Author: Captain Terrance W. MacDonald
Title: THE BLACK BOX “Dead Pilots Don’t Talk”
Book Publisher: Xlibris LLC
Format: Perfect Bound Softcover
This is an account by a long-time pilot who, after spending seven years learning and honing his skills in general aviation, first flew as an airline copilot at age 23. On August 1st, 1999, he survived a jet crash that drastically changed how he thought about commercial aviation. THE BLACK BOX focuses on aviation safety and how Captain MacDonald believes the industry repeatedly falls short of being as safe as it could be and should be. A lot of excellent pilots — and many innocent passengers — are no longer alive because of one bad day in a very unforgiving profession. Living pilots don’t talk because they fear reprisal, dead pilots can’t talk. This book speaks for them. If they could speak, this is what they might tell you about aviation safety that you have the right to know.
About The Author
Terrance MacDonald is a commercial airline pilot from Sydney, Nova Scotia. His love for aviation started at the age of four. He has worked as a fl ight instructor, a copilot and a captain with a variety of airlines. Due to the shutdowns of several airline companies, a career of back and forth between the left and right seats has given him the opportunity to see life from a captain’s and a copilot’s viewpoint many times over; his 14,000 hours of flight experience has exposed him to most everything aviation presents in terms of safety problems and in-flight emergencies. His flying experiences range from a 380-pound ultra light aircraft to a Boeing 737 and many types of planes in between. His four decades in aviation and his fi rsthand experience qualify MacDonald as an industry expert.
Most passengers don’t realize that “broken” airliners can fly legally. On check-in for duty on flight 2210, dispatch advised the pilots that they were taking a plane with a “deferred snag.” The lift dumpers had been snagged unserviceable. The airplane was broke, and apparently the flight was going anyway, or else it would have been cancelled. Right‘? The copilot wondered how this snag would affect the flight, as lift dumpers aid in slowing the aircraft down on landing.
Dispatch also notified the crew of another problem they would be dealing with on this flight. A serious NOTAM (notice to airmen) had been issued for the destination airport. The NOTAM facing the crew was this airport was down to just one serviceable runway because the other runway was being resurfaced. The serviceable runway also had a handicap since one end of this runway intersected the one being resurfaced. The runway was not available for full-length use: Only 5,500 feet was available for a full-stop landing.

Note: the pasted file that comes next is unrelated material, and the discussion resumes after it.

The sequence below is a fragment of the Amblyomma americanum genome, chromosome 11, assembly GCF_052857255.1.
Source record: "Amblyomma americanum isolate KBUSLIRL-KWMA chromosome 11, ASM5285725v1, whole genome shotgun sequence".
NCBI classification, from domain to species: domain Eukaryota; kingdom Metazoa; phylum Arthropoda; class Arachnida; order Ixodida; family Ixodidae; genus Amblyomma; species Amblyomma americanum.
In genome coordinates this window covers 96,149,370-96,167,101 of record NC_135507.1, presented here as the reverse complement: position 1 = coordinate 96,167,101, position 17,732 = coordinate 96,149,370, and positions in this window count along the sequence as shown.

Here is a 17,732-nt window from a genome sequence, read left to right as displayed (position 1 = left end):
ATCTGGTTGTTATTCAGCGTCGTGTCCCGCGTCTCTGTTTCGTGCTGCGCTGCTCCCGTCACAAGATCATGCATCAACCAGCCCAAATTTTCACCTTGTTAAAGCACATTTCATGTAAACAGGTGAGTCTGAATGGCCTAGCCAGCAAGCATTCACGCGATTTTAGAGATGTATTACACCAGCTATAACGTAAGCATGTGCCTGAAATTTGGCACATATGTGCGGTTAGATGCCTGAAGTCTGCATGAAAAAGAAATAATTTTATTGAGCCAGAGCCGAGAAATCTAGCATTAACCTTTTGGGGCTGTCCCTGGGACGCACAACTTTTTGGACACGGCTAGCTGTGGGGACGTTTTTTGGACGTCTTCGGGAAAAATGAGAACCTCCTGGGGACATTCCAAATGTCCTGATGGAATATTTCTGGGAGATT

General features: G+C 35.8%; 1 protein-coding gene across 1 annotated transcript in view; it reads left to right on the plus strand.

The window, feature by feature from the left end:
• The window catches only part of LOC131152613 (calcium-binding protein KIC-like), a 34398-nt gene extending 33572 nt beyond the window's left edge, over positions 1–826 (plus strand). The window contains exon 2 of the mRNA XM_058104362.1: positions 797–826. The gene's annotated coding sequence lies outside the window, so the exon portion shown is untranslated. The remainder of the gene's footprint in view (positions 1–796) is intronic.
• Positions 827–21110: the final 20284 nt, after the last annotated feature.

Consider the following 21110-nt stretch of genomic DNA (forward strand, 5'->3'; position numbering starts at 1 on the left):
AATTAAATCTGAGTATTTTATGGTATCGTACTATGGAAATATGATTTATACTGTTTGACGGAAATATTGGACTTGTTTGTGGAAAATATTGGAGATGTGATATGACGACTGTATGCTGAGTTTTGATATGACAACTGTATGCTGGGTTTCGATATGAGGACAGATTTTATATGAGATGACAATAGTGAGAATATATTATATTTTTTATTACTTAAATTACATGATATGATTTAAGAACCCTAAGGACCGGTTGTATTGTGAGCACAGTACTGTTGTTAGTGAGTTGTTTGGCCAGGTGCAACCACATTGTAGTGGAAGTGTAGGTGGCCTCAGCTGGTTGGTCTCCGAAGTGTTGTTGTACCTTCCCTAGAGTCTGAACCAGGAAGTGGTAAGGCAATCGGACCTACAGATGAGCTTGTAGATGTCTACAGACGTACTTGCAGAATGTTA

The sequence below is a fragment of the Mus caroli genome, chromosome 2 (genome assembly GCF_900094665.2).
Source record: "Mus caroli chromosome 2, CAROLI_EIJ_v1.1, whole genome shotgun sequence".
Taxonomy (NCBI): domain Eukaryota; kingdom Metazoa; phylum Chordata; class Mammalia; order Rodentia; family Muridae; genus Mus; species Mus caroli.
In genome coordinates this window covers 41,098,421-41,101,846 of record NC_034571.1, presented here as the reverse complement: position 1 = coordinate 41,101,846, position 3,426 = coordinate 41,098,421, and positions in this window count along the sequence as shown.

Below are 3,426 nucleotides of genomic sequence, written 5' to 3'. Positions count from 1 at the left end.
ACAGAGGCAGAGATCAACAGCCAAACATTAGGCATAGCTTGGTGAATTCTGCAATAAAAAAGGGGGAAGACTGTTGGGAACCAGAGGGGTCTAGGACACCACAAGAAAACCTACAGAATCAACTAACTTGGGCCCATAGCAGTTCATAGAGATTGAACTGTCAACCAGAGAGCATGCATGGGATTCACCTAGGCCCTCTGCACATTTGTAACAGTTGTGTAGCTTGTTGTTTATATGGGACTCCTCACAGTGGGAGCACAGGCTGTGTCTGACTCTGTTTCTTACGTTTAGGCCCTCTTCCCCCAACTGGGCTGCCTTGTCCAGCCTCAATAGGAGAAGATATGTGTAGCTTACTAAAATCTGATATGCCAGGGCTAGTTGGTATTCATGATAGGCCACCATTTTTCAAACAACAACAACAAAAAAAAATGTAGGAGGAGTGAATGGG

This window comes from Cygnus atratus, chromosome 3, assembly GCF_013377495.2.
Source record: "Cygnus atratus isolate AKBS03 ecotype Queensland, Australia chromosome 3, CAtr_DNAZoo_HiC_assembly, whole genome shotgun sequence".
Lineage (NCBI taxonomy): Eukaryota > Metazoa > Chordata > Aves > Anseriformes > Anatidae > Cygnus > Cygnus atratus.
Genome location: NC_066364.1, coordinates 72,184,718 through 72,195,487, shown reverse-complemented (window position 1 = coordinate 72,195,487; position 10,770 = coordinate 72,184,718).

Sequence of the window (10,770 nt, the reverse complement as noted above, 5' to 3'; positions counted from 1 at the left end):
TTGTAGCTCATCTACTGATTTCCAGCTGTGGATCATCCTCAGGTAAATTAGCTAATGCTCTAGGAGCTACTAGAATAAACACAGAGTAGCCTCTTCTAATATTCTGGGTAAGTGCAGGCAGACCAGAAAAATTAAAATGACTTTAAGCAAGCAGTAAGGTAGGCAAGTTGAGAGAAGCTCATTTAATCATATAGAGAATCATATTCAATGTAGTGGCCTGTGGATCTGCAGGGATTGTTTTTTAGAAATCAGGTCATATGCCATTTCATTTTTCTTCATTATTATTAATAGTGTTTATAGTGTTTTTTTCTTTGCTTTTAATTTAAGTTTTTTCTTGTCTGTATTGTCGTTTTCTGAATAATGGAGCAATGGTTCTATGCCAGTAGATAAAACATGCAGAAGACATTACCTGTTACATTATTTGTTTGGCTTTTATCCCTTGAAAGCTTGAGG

All aircraft snags are categorized according to how critical they are to the safety of a flight. For example, unless one is flying at night, replacing a burned-out
lightbulb is nowhere near as critical as fixing the lift dumpers. Lift dumpers are the large panels on top of the wings, which pop upward as soon as the plane touches down, creating a wall on the wing. This “all breaks the smooth airflow over the wing and creates drag, which decreases or eliminates the wings lift.
This causes the wing to stop flying and allows the plane to settle firmly on the surface of the runway, which in turn provides more traction for the tires and thus better braking performance. Each airliner has a MEL. (minimum equipment list) book onboard. A captain checks the MEL book to ascertain the minimum functioning equipment required to operate a flight legally at the beginning of every shift or aircraft change.
In Canada for example, an A snagged MEL item means the aircraft is grounded and cannot fly until the item is repaired. The general public is often under the impression that the whole aircraft has to be working perfectly to go flying, but it doesn’t. The captain’s welcome aboard speech doesn’t include the fact that some things aren’t working. The B snagged MEL item means it must be fixed within three days, giving the aircraft the leeway to return to home base or at least to a maintenance base for repair. Then the C snagged MEL. item means the airline has ten days to fix the problem. Last the D item means the airline
has 120 days to fix the problem.
The copilot was nervous about taking off with a major snag such as no lift dumpers, but not knowing enough about the affects of this snag, he had to trust his captain’s judgement. It was the copilot’s first jet job. Prior to this, he had only flown propeller-driven aircraft. Certainly, dispatch acted as if it